Is your personal network deep or shallow? Chances are, it is a bit of both. A shallow network is where all of the people you meet will start, and where far too many of them will remain. In the course of developing your network, you meet and learn a little about lots of people. However, you don’t go much deeper. You don’t know much more than the superficial things about these people — their names, their jobs, and maybe one or two other small facts about them.
A deep network contains the contacts that you know much more about, and who usually know much more about you. The question is, how strong is the deep part of your personal network? It’s great to have a large network, but if it is a mile wide with tons of people in it with no deep relationships (or very few of them), it will never be powerful. To maximize the relationship, you want to know as much about that person as possible. You want to find out about their family, their hobbies, their interests, etc.
You need both a wide and a deep network
One of the masters of developing a deep network is entrepreneur, author, and speaker Harvey Mackay. It is truly amazing how much information Harvey asks for — and retains — when he decides you are someone he wants to have in his deep network. When I met him for the first time, I remember having a nice conversation. The second time I had a conversation with him, he started up with the following:
- So, how are your kids?
- You’ve got three, right?
- What’s Ashley doing now?
- What’s Cassie doing now?
- And how’s Trey doing?
- Is he about ready to go to college?
I was flabbergasted. How did he remember all that? The more I spoke to him, the more I realized he must have taken notes. As it turns out, that’s exactly what he does. To help him deepen important relationships faster, he takes careful notes about things important to the people who are important to him. Harvey Mackay carefully catalogs that information and adds to it every time he meets with someone, with things such as children’s and pets’ names, your birthday, the anniversary of your business — tons of information.
Harvey Mackay developed a great method that helps him deepen relationships. To be successful at building a powerful personal network, you need to develop a method that works for you. We live in such a sound-byte society. After a simple, “Hi, good to see you again”, so many people jump right into business without getting to know the other person. That’s too bad because one of the things I’ve found is when you get to know somebody, amazing things happen.
The GAINS Exchange
One of the best ways I’ve ever seen for shallow — or casual — business relationships to deepen is through a tool called the GAINS Exchange. Looking back, I remember the first time I introduced the GAINS Exchange into my business. GAINS stands for “Goals, Accomplishments, Interests, Networks, and Skills”. I wrote these five elements on a paper so that two people who meet for the first time — or who had met only briefly and had a shallow relationship — could take turns learning about each other’s GAINS and writing them down.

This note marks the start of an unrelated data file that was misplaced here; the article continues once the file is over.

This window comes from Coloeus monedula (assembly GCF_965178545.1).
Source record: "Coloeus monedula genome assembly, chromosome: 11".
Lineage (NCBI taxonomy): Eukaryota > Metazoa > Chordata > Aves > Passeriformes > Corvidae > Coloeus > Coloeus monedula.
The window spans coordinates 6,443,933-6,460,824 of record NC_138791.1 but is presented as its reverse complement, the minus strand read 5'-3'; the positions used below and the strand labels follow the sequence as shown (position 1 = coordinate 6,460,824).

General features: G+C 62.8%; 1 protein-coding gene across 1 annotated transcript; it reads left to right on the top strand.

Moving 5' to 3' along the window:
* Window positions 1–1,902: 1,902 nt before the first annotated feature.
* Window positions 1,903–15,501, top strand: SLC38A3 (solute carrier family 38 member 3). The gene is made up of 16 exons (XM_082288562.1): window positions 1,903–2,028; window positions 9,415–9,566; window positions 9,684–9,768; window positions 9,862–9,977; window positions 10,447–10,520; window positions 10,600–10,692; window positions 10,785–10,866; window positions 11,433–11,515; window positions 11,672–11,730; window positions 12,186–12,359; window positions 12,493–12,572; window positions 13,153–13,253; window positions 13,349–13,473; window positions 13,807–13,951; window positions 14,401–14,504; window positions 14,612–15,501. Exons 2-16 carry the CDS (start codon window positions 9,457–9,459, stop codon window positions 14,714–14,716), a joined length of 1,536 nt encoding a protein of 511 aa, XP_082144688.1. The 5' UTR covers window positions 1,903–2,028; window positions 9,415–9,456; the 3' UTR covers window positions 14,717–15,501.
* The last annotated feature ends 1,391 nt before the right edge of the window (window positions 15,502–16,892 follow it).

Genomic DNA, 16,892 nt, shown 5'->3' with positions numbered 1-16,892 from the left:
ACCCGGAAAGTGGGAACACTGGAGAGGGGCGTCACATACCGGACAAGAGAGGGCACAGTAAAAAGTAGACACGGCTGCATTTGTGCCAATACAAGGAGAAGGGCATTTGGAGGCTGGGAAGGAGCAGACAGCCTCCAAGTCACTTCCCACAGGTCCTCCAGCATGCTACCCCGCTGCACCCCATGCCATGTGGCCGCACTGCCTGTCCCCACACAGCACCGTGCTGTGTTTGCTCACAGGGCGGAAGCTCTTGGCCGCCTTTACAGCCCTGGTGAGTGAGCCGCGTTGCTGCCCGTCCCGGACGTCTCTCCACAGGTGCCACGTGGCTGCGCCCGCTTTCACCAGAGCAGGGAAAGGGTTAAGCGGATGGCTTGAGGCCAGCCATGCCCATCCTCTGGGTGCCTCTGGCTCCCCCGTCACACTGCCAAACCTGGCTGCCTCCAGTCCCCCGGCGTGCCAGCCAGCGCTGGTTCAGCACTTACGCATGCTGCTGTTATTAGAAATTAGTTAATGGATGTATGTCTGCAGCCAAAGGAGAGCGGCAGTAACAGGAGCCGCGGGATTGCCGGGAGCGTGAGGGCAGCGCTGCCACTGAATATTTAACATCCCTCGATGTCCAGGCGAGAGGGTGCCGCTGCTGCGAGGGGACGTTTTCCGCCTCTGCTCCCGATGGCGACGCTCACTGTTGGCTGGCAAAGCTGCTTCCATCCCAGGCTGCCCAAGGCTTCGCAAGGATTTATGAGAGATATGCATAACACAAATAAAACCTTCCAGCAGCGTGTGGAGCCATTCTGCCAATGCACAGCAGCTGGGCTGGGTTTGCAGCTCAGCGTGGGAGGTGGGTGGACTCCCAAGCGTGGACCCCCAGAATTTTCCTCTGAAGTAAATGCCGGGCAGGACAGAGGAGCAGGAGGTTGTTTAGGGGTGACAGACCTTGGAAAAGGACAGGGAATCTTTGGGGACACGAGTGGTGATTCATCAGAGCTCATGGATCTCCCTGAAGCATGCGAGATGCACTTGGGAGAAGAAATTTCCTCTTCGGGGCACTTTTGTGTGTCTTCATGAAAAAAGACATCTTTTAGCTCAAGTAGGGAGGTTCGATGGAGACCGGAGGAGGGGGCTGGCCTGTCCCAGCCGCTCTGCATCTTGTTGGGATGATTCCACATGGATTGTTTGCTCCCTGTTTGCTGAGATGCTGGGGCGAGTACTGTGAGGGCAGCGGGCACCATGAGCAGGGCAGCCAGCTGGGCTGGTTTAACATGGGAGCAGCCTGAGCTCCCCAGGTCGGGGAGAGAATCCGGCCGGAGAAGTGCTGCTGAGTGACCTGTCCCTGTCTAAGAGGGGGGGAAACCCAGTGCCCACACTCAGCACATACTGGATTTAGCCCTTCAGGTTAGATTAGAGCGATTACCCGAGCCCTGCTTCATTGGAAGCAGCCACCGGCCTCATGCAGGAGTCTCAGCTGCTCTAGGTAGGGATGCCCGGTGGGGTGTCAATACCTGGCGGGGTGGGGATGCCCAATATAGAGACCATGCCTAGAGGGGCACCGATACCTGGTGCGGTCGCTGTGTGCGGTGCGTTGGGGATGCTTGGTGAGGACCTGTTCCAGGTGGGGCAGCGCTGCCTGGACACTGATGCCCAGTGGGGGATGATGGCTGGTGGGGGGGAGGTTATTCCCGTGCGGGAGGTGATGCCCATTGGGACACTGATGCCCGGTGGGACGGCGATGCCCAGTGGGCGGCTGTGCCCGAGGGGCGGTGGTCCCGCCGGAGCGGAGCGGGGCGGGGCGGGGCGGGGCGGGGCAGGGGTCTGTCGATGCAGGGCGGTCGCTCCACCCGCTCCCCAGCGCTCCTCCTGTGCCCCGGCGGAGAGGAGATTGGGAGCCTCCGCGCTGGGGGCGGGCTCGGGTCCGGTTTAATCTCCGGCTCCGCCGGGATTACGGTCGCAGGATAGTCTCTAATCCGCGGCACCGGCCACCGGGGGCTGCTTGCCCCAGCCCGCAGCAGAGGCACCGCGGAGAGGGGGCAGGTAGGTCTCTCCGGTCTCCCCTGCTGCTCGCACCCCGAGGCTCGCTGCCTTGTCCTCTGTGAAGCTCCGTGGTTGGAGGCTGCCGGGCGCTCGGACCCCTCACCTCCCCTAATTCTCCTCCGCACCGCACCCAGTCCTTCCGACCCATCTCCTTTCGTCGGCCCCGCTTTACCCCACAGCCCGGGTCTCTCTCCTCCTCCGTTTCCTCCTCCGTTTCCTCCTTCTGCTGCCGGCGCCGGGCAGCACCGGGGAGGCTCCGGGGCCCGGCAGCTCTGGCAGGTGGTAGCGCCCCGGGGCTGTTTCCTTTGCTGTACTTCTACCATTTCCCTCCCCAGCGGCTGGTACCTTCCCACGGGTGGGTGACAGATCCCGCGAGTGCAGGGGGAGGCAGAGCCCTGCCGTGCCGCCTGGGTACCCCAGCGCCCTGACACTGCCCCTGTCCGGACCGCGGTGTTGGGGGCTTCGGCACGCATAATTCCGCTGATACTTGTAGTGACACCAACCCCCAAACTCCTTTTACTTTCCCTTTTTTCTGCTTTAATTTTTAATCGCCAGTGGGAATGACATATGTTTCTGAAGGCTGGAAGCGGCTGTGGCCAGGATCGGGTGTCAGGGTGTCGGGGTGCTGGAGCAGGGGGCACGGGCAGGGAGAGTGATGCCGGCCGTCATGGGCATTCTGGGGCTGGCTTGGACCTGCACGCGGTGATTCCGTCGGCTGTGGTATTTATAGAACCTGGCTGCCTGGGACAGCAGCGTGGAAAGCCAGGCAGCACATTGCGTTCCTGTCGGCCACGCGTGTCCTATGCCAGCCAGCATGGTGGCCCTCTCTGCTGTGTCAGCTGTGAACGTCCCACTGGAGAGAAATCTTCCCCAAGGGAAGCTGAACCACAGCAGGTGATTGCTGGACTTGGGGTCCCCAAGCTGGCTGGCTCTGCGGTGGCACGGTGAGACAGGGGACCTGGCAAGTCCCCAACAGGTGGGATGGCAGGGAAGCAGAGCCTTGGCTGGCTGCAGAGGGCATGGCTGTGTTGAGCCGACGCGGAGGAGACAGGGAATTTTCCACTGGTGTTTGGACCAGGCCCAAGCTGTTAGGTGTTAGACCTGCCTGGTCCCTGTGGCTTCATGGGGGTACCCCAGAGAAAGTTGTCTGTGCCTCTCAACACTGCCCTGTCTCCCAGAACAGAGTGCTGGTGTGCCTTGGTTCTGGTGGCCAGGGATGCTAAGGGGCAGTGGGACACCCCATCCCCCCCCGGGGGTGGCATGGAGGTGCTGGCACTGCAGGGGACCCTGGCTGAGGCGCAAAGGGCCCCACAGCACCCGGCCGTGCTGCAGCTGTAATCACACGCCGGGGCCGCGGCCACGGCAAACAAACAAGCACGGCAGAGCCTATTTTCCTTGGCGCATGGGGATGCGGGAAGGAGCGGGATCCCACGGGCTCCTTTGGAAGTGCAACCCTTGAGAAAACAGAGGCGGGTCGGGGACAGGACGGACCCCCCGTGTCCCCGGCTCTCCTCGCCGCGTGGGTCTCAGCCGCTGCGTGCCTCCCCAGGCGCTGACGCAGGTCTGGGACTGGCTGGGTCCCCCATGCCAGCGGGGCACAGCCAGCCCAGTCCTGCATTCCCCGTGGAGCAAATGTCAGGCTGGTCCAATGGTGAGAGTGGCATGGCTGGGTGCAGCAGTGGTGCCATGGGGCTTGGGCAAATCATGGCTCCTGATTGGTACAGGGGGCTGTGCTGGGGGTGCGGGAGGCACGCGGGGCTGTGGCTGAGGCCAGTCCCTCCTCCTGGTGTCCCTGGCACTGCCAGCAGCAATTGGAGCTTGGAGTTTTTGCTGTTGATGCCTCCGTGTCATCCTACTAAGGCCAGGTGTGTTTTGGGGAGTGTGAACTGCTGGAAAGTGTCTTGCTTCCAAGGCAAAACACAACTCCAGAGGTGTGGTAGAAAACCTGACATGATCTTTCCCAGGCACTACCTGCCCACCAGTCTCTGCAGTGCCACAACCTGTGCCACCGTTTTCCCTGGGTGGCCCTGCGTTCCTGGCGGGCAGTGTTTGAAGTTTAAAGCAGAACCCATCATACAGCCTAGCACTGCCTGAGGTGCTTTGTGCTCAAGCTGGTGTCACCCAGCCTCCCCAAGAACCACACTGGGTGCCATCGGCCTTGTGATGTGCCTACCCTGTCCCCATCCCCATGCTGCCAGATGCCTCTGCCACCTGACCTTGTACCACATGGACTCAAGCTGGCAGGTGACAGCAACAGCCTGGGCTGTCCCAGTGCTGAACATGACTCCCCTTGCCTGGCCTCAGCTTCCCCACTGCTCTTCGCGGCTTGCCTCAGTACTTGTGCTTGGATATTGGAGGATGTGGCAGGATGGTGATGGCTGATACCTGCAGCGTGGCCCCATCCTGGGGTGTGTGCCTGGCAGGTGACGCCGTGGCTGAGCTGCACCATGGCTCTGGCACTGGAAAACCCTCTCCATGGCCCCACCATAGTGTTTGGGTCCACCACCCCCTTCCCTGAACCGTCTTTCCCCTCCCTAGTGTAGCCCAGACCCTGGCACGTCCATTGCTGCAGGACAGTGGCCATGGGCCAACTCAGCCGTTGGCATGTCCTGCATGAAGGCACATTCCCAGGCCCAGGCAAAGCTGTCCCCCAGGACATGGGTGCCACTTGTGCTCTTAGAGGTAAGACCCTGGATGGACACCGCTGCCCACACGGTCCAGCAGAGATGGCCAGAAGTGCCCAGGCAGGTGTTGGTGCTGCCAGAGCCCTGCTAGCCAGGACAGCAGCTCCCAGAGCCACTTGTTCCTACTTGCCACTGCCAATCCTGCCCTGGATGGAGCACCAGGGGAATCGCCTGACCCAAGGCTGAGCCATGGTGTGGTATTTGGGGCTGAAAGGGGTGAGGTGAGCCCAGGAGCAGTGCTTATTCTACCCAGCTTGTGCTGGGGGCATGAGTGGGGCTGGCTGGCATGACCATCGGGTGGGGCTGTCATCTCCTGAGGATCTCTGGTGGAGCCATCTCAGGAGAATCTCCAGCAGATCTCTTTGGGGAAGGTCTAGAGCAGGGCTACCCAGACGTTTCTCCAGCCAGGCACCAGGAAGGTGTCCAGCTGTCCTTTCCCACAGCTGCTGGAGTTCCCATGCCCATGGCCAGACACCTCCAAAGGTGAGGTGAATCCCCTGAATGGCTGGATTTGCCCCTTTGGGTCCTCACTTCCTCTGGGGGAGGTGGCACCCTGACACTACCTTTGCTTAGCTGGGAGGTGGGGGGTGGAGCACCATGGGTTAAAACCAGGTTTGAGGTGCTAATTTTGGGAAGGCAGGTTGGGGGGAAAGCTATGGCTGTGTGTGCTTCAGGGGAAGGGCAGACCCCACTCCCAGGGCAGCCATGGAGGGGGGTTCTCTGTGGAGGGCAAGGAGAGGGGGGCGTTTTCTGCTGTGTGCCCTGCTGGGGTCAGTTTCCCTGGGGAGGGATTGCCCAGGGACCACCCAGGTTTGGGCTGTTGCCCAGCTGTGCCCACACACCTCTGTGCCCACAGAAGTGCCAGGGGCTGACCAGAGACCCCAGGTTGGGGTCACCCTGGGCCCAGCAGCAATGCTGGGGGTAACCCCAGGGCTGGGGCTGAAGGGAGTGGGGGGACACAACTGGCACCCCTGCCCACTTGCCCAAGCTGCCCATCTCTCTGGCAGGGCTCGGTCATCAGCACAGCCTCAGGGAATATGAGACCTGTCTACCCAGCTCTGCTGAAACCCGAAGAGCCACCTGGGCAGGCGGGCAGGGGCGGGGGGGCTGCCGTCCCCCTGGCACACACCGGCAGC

Build trust with deep connections
Guess what happened? They had known each other casually for a year in a networking group — and had never done business with each other. Within three months of discussing their GAINS, they began passing referrals to each other. This began because they found out they were both soccer coaches, and that made a deeper connection between them that led to trust. If they had continued with their more “shallow” relationship, they may have never passed a single referral. It’s really fun to see two people at a GAINS Exchange that start out learning about each other on a business level by asking each other the following questions:
- What do you do for a living?
- Describe what your business is like?
- What are you looking to do to grow your business?
Then, one of them shares something unique, like an unusual hobby or an unusual place they dream of traveling to see, and conversation just takes off.
If your network is a mile wide and an inch deep, it will never be very powerful. You need a strong and stable network that is both wide and deep. Like the supporting roots of a huge oak tree, some of your referral relationships need to go deeper. You create deeper relationships by learning as much as you can about other people. You want to find out details about their family, their interests, and their goals. Get to know them a little bit better to learn what is important to them.